For walking, we use the same "on by" command that Amy uses.
Obviously you can't control the other dog owners of the world who insist fluffy is super sweet and wouldn't hurt a fly, so just keep an eye on both dogs while you're walking. It does sound like the pit owner had some work to control their dog. There are some dogs in our neighborhood that we've learned to cross the street for when we see them coming, because the big bad wolves we have set them and their humans off.
It's tough to socialize your dog, especially if you don't have more than one. We like to take our dogs out in public-, a friends house who has a dog we know, the park (not the dog park, the actual park), Petsmart, the vets office... Anywhere other dogs may be, where there's room to maneuver away from them if need be. Make sure you're dog knows to behave on leash, and slowly introduce your dog to other dogs. Praise your dog for being good. That's essentially how we socialized them... But other people on here might have better ideas!
Join date : 2014-07-23
Location : San Diego, California
|Subject: Re: Boy won't get along with most dogs Sun Sep 11, 2016 2:39 pm|| |
I had no idea standing tall was a challenging demeanor. Both mine stand taller when they see another dog, and as the other dog nears, Kohdi is practically prancing, tail waving back and forth, I always viewed it as just being excited they get to see another dog. Having two, I always either cross the street or at the very least, go down off the sidewalk so we aren't coming at the other dog head on, a single dog will more than likely be intimidated by two coming at him rather than just one. My intention is always to just walk on by, but sometimes the other owner will want them all to meet, depending on their dog, I will let them...or not, but if I do, Kohdi's standing tall normally goes into a play bow once they've touched noses. With a scenario like the one described in the OP though, they wouldn't have met and we'd have crossed the street, not because mine are standing taller but because the other dog has issues.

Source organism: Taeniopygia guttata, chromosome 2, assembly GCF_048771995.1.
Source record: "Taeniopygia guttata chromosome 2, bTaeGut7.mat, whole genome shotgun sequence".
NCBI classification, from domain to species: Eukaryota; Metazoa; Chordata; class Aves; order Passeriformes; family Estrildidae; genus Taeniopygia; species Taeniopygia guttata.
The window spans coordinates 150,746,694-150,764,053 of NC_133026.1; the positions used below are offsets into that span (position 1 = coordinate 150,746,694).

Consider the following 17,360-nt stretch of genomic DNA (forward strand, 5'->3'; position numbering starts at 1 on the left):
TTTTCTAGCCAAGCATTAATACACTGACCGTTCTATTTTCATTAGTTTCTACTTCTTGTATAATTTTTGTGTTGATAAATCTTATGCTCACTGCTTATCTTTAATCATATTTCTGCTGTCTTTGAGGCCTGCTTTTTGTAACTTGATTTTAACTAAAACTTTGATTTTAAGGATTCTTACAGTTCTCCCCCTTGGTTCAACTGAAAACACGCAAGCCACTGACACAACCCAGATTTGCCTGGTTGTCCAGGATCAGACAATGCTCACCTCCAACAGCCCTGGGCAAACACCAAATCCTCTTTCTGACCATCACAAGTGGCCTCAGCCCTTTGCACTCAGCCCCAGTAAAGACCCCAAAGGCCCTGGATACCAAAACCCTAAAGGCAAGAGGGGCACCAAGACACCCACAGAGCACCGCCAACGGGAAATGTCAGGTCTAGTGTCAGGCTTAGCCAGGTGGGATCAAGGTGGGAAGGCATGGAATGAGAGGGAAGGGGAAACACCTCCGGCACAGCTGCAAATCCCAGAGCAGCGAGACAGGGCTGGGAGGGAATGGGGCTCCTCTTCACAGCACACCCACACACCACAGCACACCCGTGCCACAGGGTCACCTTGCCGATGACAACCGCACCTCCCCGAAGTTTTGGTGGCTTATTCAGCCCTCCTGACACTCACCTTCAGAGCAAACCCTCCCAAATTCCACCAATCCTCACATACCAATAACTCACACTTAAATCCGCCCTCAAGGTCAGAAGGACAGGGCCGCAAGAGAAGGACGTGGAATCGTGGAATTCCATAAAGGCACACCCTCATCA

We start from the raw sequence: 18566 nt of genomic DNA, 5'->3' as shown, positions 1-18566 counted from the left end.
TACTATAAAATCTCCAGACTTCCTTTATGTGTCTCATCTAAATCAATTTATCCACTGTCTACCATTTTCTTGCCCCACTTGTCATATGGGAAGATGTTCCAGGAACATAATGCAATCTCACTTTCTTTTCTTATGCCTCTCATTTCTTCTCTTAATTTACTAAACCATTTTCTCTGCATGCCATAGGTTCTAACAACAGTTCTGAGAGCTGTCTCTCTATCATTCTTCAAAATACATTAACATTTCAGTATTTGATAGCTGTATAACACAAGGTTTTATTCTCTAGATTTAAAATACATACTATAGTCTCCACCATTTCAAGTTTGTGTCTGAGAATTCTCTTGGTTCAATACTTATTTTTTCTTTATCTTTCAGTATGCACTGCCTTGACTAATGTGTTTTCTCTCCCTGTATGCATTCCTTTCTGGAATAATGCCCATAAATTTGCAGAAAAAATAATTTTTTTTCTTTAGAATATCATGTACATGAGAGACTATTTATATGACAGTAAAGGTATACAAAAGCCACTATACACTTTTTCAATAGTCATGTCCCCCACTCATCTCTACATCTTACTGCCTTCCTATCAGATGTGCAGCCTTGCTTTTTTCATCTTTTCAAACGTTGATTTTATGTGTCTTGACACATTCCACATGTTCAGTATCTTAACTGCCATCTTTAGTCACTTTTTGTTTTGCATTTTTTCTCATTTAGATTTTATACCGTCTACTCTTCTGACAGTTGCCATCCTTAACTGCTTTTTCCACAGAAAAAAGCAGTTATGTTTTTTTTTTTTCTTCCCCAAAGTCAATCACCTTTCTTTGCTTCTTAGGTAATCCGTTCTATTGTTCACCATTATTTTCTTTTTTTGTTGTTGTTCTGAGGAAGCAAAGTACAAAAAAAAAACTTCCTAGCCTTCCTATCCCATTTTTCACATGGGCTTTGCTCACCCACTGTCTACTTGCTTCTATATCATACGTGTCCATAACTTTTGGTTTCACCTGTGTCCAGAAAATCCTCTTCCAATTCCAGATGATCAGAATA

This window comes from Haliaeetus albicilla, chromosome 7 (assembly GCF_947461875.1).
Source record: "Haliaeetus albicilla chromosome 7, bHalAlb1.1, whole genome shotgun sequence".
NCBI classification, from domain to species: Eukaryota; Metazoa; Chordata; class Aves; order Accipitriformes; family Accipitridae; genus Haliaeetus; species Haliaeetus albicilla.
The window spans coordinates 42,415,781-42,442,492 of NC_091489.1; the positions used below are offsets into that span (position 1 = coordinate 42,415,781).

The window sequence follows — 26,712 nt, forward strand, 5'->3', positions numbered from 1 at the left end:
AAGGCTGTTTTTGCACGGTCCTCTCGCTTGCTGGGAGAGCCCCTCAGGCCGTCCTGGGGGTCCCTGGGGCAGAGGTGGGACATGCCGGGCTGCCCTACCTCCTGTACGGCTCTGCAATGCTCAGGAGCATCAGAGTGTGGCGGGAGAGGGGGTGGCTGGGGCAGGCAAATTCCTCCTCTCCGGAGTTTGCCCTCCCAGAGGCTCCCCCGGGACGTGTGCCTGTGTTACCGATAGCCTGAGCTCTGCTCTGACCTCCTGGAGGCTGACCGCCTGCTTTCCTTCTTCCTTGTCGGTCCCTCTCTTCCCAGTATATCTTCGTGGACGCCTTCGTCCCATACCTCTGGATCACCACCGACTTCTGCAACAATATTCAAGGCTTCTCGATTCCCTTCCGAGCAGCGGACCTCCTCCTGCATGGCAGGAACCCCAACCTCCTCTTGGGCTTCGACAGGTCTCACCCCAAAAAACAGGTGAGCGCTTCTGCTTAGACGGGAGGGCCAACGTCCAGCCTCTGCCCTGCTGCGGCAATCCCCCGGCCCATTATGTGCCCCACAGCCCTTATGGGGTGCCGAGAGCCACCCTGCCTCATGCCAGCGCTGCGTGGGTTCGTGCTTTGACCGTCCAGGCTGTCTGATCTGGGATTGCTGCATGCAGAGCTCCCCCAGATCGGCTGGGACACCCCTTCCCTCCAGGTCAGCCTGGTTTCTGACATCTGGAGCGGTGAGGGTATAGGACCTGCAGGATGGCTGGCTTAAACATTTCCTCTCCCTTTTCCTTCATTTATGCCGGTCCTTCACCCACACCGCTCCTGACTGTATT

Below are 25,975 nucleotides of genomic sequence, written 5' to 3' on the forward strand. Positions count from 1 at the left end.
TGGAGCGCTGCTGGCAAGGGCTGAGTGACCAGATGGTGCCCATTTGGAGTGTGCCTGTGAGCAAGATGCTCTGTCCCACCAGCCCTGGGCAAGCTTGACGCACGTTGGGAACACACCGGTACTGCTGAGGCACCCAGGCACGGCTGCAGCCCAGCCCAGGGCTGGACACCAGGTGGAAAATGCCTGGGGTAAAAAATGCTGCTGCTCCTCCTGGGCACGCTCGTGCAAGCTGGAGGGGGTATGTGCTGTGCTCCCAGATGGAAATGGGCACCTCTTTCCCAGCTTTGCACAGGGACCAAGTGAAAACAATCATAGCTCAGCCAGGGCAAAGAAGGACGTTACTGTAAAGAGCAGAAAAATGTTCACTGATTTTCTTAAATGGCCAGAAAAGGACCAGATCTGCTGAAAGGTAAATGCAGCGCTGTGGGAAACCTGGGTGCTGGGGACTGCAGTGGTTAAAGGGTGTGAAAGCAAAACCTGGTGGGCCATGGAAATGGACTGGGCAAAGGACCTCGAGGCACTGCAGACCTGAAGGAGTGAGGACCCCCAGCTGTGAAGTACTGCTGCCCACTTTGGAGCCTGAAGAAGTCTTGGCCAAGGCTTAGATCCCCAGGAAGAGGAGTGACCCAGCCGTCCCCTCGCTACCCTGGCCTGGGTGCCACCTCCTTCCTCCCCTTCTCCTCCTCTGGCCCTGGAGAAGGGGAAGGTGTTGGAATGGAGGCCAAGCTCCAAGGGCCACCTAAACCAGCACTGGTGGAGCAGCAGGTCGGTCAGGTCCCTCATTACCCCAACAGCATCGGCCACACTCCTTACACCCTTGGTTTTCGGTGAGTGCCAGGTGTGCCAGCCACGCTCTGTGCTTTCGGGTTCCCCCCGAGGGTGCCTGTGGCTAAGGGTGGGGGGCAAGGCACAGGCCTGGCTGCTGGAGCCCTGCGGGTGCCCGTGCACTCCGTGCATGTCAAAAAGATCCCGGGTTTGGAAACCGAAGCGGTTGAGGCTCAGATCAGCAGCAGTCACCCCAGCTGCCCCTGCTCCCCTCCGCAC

Join date : 2016-09-04
Location : Myrtle Beach
|Subject: Re: Boy won't get along with most dogs Sun Sep 11, 2016 9:11 pm|| |
Kairo stands tall too. I've learned that body language is a head to tail things, and most dogs understand this. What you do not know and have to be careful of is if either dog does NOT know the dog language - an unsocialized pup most likely will not understand body language.
I am finding it interesting that most dogs in this complex where I live do not read Kairo as aggressive or dominating, even though she approaches head on and as tall as possible.
These are my personal rules for meeting another dog:
Every Single Time...
Ask permission from a distance, even if I know the dog/owner